FRANKFORT, KY (WAVE) - A judge asked to shut down a for-profit college. That request came from Kentucky Attorney General Jack Conway who said National College is not being truthful to students to get them to enroll.
National College missed a deadline earlier this month to hand over documents the AG's office demanded. Records it wanted as part of a three year investigation into "proprietary" colleges in Kentucky.
National College is a for-profit school that caters to low income, unemployed or under employed non college graduates. It offers alternative degrees that are supposed to lead to good jobs.
But the Attorney General says National mislead potential students about graduation and job placement rates, financial aid and other financial incentives for students. Conway said it was a way to bring in revenue from federal student loans, loans Conway said the students have a tough time re-paying because he claims those National degrees don't always lead to the better jobs the school promises.
At a court hearing in Frankfort Monday, AG's office expected a judge to shut down or suspend enrollment at Nationals 6 Kentucky campuses, including the one on Dixie Highway in Louisville for not producing school records the AG's office wanted to review.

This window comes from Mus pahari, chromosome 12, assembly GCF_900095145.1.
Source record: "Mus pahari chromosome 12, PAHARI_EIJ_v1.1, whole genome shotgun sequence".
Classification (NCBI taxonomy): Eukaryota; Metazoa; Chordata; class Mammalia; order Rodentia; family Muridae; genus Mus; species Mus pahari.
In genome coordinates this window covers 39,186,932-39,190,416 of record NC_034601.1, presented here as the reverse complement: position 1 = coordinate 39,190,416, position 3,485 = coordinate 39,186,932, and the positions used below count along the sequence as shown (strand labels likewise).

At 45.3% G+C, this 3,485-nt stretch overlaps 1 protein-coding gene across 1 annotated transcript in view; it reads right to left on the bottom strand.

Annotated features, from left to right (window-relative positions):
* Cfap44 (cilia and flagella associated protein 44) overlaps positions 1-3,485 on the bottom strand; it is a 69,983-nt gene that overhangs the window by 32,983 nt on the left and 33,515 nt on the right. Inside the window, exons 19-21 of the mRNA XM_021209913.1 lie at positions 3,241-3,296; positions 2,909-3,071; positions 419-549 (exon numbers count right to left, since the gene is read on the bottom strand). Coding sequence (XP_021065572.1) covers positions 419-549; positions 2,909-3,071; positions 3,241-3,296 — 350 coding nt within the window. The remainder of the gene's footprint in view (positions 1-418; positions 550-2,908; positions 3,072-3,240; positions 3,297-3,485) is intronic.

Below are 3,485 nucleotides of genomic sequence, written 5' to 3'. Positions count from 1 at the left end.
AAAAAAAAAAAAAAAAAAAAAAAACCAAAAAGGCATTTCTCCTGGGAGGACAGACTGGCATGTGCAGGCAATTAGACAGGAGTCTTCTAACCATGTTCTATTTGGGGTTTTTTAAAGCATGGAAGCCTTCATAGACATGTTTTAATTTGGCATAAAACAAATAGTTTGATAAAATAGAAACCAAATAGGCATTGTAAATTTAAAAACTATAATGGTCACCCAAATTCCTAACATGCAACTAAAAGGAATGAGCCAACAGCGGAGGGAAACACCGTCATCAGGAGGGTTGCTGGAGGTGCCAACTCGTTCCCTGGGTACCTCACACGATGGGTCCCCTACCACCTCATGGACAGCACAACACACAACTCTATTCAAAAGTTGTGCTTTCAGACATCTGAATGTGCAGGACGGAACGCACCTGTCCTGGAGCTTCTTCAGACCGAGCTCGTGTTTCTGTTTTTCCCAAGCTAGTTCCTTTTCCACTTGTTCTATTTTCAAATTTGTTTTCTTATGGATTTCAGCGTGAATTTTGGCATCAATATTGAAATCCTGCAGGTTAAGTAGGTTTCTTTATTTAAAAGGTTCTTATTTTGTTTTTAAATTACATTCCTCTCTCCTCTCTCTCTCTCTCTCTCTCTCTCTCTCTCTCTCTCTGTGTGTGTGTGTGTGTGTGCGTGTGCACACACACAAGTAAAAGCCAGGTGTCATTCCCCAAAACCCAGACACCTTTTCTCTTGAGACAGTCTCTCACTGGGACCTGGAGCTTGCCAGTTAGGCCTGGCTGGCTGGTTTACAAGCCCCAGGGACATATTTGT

In a surprising twist, Nationals school president Frank Longaker and school attorney's showed up at the hearing with three boxes full of documents. The records, they say, the AG's office has been asking for.
"National College has been forthcoming in providing all of the information that we can provide and should provide," Longaker said after the hearing. "We have nothing to hide at National College. "
It didn't change Conway's suspicions about Nationals business practices.
"They've delayed it for two and a half years," Conway said. "And this judge today was ready to sanction them, to potentially shut them down because of the potential for ongoing consumer harm in this state. And they suddenly they show up with three bankers boxes and say hey judge here it is."
The judge is giving the AG's office two weeks to study the documents National College handed over at the hearing. Then plans to rule sometime in September on whether the for-profit school has done enough to avoid being shut down for not complying with state investigators.
All this as the AG's office works to determine whether there's enough evidence for it to take action against National and other for-profit schools in Kentucky under the Kentucky Consumer Protection Act.